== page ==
Information about the E2 Investor Visa Program
Information about the E2 Investor Visa Program
The E2 Investor program allows individuals from treaty countries to reside in the U.S. when they invest a certain amount of capital in a United States business, as nonimmigrants. A treaty country is a nation with which the U.S. maintains a treaty of commerce and navigation. Individual employees also qualify for the E-2 status. RunRex.com would like to keep you informed on the latest immigration techniques. This article focuses on information about the E-2 Investor program.
Who May Change Status to an E-2 Classification?
If you are a treaty investor currently residing in the U.S in a lawful nonimmigrant status, you may file for an E-2 status through Form I-129. If you are a qualifying employer, you may also file for an E-2 state on behalf of your employee. The application is made through Form I-129. With proper guidance form RunRex.com, all your documents will meet the required standards.
Obtaining the E-2 Classification outside the United States
Application for the E-2 classification outside the U.S cannot be made through Form I-129. Immigrants are advised to contact USCIS for further information and guidance. However, application for a visa is still possible. Upon issuance of the visa, you can then apply for an E-2 status with a DHS officer at a U.S entry point. RunRex.com provides necessary advice and guidance during filing, to ensure that your documents meet all the requirements.
What Are the Qualifications of a Treaty Investor?
To qualify for the E-2 status, you must:
- Be a citizen of a country with which the United States holds a treaty of commerce and navigation with
- Invest or plan to invest a substantial amount of capital in a bona fide business in the United States
- You must be seeking to enter the United States entirely to control the investment business. Proof can be provided by owning at least 50% of the enterprise or being in control through a managerial position or other corporate devices.
What Are the Qualifications of an Employee of a Treaty Investor?
The employee must:
- Be from the same treaty country as the employer.
- Must be an employee according to the law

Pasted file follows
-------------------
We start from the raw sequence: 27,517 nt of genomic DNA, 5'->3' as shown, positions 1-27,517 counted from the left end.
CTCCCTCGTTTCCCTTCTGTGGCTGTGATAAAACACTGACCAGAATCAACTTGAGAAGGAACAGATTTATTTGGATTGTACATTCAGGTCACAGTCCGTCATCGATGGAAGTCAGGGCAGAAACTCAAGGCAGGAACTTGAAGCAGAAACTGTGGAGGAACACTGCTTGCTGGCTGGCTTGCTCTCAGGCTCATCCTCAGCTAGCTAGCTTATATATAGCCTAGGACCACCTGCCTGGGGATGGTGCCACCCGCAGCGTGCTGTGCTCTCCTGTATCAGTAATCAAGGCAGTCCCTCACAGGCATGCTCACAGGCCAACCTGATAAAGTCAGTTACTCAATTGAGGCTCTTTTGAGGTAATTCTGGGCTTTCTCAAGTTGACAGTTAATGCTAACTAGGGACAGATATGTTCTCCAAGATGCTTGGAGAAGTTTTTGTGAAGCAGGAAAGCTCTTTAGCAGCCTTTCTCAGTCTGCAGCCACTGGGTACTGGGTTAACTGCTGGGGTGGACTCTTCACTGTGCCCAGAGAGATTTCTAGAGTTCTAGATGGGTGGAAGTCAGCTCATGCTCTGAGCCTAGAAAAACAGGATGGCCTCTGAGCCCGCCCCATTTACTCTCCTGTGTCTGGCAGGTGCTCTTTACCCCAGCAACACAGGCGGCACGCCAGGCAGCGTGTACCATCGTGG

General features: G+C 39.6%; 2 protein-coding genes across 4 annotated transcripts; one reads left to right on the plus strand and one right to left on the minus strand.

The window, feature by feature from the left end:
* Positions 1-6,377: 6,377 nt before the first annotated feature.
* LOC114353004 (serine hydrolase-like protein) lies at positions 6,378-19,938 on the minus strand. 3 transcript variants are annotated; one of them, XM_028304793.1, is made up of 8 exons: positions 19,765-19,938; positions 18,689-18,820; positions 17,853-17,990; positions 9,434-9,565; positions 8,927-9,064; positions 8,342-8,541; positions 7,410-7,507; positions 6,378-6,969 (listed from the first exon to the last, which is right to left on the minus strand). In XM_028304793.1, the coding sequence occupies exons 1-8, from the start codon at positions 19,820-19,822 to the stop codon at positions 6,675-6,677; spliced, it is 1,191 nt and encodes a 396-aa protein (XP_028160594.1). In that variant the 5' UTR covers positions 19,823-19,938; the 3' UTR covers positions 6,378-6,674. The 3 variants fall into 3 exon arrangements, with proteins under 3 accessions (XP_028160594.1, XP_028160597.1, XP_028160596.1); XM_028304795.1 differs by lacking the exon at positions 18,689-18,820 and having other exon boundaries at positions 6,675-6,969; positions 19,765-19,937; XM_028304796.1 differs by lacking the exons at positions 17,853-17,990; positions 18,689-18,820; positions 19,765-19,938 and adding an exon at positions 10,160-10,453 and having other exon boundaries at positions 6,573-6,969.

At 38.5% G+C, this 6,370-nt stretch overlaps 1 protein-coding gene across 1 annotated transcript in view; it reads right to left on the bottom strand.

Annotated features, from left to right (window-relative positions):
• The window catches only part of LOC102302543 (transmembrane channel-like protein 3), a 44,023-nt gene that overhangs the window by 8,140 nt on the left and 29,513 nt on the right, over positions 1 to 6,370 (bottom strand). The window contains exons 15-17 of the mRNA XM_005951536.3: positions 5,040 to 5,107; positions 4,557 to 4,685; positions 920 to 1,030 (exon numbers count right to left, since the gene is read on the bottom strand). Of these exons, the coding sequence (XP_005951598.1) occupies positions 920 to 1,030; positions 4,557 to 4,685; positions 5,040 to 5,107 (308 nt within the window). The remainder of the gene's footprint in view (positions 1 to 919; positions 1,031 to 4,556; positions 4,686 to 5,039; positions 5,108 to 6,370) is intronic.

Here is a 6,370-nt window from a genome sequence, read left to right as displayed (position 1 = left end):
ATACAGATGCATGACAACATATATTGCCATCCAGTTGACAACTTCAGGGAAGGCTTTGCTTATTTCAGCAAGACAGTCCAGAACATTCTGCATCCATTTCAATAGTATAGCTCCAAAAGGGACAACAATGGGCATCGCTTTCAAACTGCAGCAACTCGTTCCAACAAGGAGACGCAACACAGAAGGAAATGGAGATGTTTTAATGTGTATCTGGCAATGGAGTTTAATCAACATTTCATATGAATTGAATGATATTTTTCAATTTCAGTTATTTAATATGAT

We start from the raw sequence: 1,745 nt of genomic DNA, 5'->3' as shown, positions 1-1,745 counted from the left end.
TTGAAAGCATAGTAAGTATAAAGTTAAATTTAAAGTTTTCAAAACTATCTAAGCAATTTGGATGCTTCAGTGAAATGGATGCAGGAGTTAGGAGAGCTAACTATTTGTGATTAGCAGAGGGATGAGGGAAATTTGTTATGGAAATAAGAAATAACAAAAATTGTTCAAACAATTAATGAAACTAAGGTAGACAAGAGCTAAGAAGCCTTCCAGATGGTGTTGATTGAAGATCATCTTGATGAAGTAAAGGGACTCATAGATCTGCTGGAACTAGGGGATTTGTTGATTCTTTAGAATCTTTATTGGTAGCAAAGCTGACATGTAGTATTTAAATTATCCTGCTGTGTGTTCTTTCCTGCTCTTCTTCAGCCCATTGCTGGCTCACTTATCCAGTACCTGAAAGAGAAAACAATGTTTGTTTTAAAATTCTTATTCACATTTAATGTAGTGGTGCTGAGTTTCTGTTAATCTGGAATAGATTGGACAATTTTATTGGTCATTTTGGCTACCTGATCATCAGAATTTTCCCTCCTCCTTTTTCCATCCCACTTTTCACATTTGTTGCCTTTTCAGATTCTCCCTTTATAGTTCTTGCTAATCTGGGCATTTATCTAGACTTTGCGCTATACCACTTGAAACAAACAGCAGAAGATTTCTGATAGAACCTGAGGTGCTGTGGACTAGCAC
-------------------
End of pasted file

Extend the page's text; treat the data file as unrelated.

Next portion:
- Have the position of executive or supervisor in the enterprise, and if not, have unique qualifications.
- However, the employer need not be an individual. If the employer is an organization, it must own more than 50% of the enterprise in the U.S. The owners of the organization must have an E-2 nonimmigrant status and if not within the United States, they must qualify for the classification.
What is the Period of Stay under the E-2 Status?
Once qualified, E-2 nonimmigrants are allowed an initial stay of two years. After that, extensions are granted in periods of two years, with no limitations on the number of increments that may be given. After traveling abroad, An E-2 nonimmigrant may be allowed an automatic two-year stay upon returning to the U.S. without filing a Form I-129.
Families and Employees of E-2 Investors
Treaty investors and employees may be accompanied by their spouses and unmarried children under 21 years. Though their nationalities do not have to be the same as the treaty country in question, they should apply for an E-2 nonimmigrant status as dependents.
If the family members are already in the United States, they may change their status, or file a for an extension of stay through filing Form I-539 with fee. Spouses who wish to work can file Form I-765 with fee. However, automatic two-year stay after readmission into the U.S does not apply to family members.
Definition of Terms
- What Is an Investment?
According to the USCIS, an investment is the placing of capital, which includes funds, or other assets at financial risk to make profits. The treaty investor should also show that the funds were not obtained illegally, whether directly or indirectly.
- What Is a Substantial Amount of Capital?
- An amount that is substantial to the cost of purchasing or creating a new enterprise
- Sufficient enough to show the treaty investor’s commitment to the investment
- Large enough to support the success of the business
- What is a bona fide Enterprise?
This is a real, active and operating commercial or entrepreneurial activity that generates products and services for profits. The business should be legal and work within its jurisdictions.
What are the exceptions?
The USCIS states that the investor’s enterprise should not be marginal. A marginal business is one that does not have a present or future capacity to generate enough income and provide a living for the treaty investor and his family. New enterprises should have the ability to produce income five years from the date that the treaty investor’s E-2 classification begins.
With the information above, filing for the E-2 nonimmigrant status should be more comfortable. However, for the best guidance during filing, RunRex.com advises you to seek consultation. Visit our website today for professional advice and guidance as you apply for your E-2 investor visa.